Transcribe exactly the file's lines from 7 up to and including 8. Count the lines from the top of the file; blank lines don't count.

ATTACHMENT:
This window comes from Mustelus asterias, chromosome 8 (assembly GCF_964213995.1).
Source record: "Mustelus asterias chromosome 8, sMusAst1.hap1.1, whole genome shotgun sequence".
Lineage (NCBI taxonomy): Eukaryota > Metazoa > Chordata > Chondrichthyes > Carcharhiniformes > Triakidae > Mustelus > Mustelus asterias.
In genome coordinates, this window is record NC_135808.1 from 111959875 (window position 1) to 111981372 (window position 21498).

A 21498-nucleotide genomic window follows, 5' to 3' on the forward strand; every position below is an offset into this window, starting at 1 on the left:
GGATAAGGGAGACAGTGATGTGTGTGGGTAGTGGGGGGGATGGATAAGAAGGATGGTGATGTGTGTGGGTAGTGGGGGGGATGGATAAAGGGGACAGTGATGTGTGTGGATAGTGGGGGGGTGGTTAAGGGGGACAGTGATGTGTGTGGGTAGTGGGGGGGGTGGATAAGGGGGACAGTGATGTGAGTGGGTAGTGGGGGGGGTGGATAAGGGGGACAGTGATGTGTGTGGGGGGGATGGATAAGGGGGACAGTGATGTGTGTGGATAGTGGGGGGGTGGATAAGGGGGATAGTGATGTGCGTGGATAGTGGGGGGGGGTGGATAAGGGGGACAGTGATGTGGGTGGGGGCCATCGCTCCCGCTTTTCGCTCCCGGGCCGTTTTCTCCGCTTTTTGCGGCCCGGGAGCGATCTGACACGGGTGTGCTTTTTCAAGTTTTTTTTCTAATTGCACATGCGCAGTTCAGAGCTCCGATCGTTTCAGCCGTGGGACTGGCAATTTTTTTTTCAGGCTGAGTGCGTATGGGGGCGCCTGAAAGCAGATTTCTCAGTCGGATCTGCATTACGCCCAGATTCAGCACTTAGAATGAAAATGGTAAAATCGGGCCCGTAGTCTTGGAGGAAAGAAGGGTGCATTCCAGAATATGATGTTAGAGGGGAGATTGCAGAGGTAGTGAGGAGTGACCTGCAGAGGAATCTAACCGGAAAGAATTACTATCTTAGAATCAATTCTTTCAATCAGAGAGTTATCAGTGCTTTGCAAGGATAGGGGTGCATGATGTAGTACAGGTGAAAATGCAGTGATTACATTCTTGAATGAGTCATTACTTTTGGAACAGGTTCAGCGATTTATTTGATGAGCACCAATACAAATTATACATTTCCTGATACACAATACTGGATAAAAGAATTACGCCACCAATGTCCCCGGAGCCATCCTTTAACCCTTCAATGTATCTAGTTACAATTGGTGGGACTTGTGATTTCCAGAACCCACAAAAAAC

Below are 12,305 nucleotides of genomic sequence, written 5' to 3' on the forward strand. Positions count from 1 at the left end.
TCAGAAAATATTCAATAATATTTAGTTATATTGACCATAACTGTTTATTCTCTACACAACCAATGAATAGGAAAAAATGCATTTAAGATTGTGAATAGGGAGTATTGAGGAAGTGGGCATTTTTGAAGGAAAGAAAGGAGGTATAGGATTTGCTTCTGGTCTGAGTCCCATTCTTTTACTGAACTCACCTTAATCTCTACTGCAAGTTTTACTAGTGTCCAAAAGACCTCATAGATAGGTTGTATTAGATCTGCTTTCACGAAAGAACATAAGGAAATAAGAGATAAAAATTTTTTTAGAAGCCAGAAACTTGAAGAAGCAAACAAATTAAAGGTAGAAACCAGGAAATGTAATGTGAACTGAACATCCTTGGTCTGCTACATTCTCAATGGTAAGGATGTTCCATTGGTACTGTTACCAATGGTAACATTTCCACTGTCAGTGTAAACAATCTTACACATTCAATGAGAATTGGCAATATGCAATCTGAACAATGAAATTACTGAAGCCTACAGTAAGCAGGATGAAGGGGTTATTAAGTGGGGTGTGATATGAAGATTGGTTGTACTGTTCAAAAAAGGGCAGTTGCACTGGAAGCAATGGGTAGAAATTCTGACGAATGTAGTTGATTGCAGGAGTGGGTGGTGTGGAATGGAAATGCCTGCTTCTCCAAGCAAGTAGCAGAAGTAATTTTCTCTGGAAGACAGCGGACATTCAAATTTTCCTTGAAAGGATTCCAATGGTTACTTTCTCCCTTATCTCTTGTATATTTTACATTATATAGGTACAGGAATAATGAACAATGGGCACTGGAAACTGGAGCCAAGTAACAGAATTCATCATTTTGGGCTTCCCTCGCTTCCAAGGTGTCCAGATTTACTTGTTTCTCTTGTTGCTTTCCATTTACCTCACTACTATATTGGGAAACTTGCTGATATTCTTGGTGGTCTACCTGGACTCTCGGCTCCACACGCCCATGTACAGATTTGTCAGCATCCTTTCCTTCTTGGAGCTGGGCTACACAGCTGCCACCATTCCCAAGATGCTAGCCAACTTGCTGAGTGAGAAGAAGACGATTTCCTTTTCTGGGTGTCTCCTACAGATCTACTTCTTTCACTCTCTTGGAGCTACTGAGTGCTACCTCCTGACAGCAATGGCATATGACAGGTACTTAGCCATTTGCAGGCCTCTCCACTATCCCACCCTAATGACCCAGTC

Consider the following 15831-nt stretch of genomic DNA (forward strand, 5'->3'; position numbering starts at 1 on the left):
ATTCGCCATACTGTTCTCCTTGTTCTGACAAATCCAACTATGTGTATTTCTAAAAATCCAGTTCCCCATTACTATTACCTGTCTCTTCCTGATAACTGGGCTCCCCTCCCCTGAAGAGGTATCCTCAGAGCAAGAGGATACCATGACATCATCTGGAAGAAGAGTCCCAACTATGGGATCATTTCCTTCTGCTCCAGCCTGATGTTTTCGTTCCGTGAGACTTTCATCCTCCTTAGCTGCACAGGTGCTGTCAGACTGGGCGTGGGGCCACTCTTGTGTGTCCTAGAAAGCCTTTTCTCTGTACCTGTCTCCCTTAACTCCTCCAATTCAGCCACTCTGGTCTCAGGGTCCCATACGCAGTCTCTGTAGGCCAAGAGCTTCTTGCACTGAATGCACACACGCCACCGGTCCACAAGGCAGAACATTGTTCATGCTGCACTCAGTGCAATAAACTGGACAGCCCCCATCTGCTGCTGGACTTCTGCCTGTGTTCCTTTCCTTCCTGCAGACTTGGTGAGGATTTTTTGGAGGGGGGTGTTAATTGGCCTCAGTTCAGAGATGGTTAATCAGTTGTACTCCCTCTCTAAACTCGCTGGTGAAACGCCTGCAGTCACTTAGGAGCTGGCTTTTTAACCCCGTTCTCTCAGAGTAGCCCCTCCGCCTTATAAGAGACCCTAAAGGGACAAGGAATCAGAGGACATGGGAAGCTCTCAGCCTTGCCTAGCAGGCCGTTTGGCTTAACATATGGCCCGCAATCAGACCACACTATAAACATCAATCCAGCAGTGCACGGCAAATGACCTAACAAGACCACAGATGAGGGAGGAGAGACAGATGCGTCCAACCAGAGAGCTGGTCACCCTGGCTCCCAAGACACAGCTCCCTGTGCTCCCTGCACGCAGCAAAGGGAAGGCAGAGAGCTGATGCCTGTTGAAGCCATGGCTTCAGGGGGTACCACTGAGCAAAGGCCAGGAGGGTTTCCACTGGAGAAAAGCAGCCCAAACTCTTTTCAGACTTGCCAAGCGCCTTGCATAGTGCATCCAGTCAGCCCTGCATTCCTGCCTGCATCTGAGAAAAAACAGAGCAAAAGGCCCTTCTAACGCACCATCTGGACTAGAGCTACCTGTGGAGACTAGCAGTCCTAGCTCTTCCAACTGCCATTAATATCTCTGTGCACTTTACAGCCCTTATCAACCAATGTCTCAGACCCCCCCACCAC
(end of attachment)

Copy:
Below are 12,305 nucleotides of genomic sequence, written 5' to 3' on the forward strand. Positions count from 1 at the left end.
TCAGAAAATATTCAATAATATTTAGTTATATTGACCATAACTGTTTATTCTCTACACAACCAATGAATAGGAAAAAATGCATTTAAGATTGTGAATAGGGAGTATTGAGGAAGTGGGCATTTTTGAAGGAAAGAAAGGAGGTATAGGATTTGCTTCTGGTCTGAGTCCCATTCTTTTACTGAACTCACCTTAATCTCTACTGCAAGTTTTACTAGTGTCCAAAAGACCTCATAGATAGGTTGTATTAGATCTGCTTTCACGAAAGAACATAAGGAAATAAGAGATAAAAATTTTTTTAGAAGCCAGAAACTTGAAGAAGCAAACAAATTAAAGGTAGAAACCAGGAAATGTAATGTGAACTGAACATCCTTGGTCTGCTACATTCTCAATGGTAAGGATGTTCCATTGGTACTGTTACCAATGGTAACATTTCCACTGTCAGTGTAAACAATCTTACACATTCAATGAGAATTGGCAATATGCAATCTGAACAATGAAATTACTGAAGCCTACAGTAAGCAGGATGAAGGGGTTATTAAGTGGGGTGTGATATGAAGATTGGTTGTACTGTTCAAAAAAGGGCAGTTGCACTGGAAGCAATGGGTAGAAATTCTGACGAATGTAGTTGATTGCAGGAGTGGGTGGTGTGGAATGGAAATGCCTGCTTCTCCAAGCAAGTAGCAGAAGTAATTTTCTCTGGAAGACAGCGGACATTCAAATTTTCCTTGAAAGGATTCCAATGGTTACTTTCTCCCTTATCTCTTGTATATTTTACATTATATAGGTACAGGAATAATGAACAATGGGCACTGGAAACTGGAGCCAAGTAACAGAATTCATCATTTTGGGCTTCCCTCGCTTCCAAGGTGTCCAGATTTACTTGTTTCTCTTGTTGCTTTCCATTTACCTCACTACTATATTGGGAAACTTGCTGATATTCTTGGTGGTCTACCTGGACTCTCGGCTCCACACGCCCATGTACAGATTTGTCAGCATCCTTTCCTTCTTGGAGCTGGGCTACACAGCTGCCACCATTCCCAAGATGCTAGCCAACTTGCTGAGTGAGAAGAAGACGATTTCCTTTTCTGGGTGTCTCCTACAGATCTACTTCTTTCACTCTCTTGGAGCTACTGAGTGCTACCTCCTGACAGCAATGGCATATGACAGGTACTTAGCCATTTGCAGGCCTCTCCACTATCCCACCCTAATGACCCAGTC